08:23 GMT02 March 2021
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    Joe Biden will be formally inaugurated as the 46th President of the United States on Wednesday. But will he be given an easier ride by the US media than his predecessor?

    Donald Trump is leaving the White House for the last time with a deafening chorus of derision from most of the mainstream US media.

    But did they give the 45th President a fair crack of the whip and are the big US media outlets inherently biased in favour of the Democrats?

    ​Why was coverage of the violence associated with the Black Lives Matter protests more sympathetic to the demonstrators than coverage of the so-called "storming of the Capitol" on 6 January?

    Did George W. Bush get more criticism for his policies in Iraq and Afghanistan than Barack Obama, who ordered more drone strikes in his first 12 months in office than his predecessor had in eight years?

    ​In his 2008 campaign for the White House Barack Obama promised to close the detention camp in Guantanamo Bay and on his second full day as president he issued an executive order to close it within a year.

    Eight years later, when he left office, it was still open.

    The US media said nothing about this failed promise, or several others that Obama made.

    ​Bill Clinton introduced a draconian “three strikes and you’re out” law in 1994, which would eventually lead to the incarceration of tens of thousands of African-Americans.

    The mainstream media glossed over this and Bill Clinton and his wife Hillary remained darlings of the Democrat-supporting media and African-Americans turned out in huge numbers to vote for her in November 2016.

    The long-term consequences of the “three strikes and you’re out” law were only exposed by Ava DuVernay’s Netflix documentary, 13th, which came out shortly before the 2016 election but did not get a great deal of traction until the Black Lives Matter protests broke out in 2020. In April 2020 Netflix released it, for free, on YouTube.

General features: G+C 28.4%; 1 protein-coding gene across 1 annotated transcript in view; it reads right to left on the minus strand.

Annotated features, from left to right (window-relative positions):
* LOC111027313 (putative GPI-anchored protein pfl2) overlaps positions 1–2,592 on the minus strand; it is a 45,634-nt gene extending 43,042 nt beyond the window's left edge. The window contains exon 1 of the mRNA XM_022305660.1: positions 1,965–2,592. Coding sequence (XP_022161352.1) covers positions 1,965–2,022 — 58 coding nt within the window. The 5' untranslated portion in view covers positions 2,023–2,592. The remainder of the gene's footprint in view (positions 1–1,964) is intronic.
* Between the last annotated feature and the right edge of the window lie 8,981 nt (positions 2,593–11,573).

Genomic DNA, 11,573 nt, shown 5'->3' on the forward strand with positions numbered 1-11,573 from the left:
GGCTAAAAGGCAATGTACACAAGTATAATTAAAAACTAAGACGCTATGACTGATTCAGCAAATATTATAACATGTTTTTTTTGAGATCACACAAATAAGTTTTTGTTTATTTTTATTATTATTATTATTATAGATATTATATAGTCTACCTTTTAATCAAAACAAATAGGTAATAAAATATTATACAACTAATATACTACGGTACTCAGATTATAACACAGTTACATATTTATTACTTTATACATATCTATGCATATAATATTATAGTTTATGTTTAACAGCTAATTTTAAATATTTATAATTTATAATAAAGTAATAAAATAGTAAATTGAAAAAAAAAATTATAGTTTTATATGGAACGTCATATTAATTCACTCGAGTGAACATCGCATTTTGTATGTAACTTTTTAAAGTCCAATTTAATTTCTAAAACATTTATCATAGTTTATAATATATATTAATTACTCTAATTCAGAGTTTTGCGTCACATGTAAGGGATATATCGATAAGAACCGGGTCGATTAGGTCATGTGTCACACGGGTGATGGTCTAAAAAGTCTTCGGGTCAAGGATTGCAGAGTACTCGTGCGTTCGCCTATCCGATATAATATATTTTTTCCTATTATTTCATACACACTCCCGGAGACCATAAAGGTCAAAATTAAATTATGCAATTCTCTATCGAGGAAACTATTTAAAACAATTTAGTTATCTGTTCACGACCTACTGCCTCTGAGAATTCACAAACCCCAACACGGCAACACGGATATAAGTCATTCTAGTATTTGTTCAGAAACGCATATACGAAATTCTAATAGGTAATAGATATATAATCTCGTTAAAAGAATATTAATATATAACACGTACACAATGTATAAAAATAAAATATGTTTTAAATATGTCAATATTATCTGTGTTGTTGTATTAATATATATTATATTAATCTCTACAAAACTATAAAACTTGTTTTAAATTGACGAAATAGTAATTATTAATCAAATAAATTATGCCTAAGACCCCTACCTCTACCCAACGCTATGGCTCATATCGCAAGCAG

So is there a bias towards the Democrats in mainstream US media?

    ​Let us for one moment leave aside the social media giants Facebook, YouTube and Twitter, and look at the major media groups.

    CNN, the giant Atlanta-based 24-hour news channel, was founded by Ted Turner, who once described himself as a “socialist at heart” and in 1991 married Jane Fonda, the actress and activist who had been so opposed to the Vietnam War that she was dubbed “Hanoi Jane.”

    In 1996 CNN was sold to Time Warner - now Warner Media - and in 2018 they were bought out by AT&T for US$85 billion.

    But AT&T have not meddled with CNN’s political bias, which remains deeply liberal and pro-Democrat.

    The channel’s main presenters, Jake Tapper, Wolf Blitzer, Abby Phillip and Anderson Cooper, did not even pretend to hide their loathing of Trump and their admiration for Biden during the 2020 election campaign.

    CNN commentator Van Jones even broke down in tears on 7 November after Biden finally declared himself the winner of the election.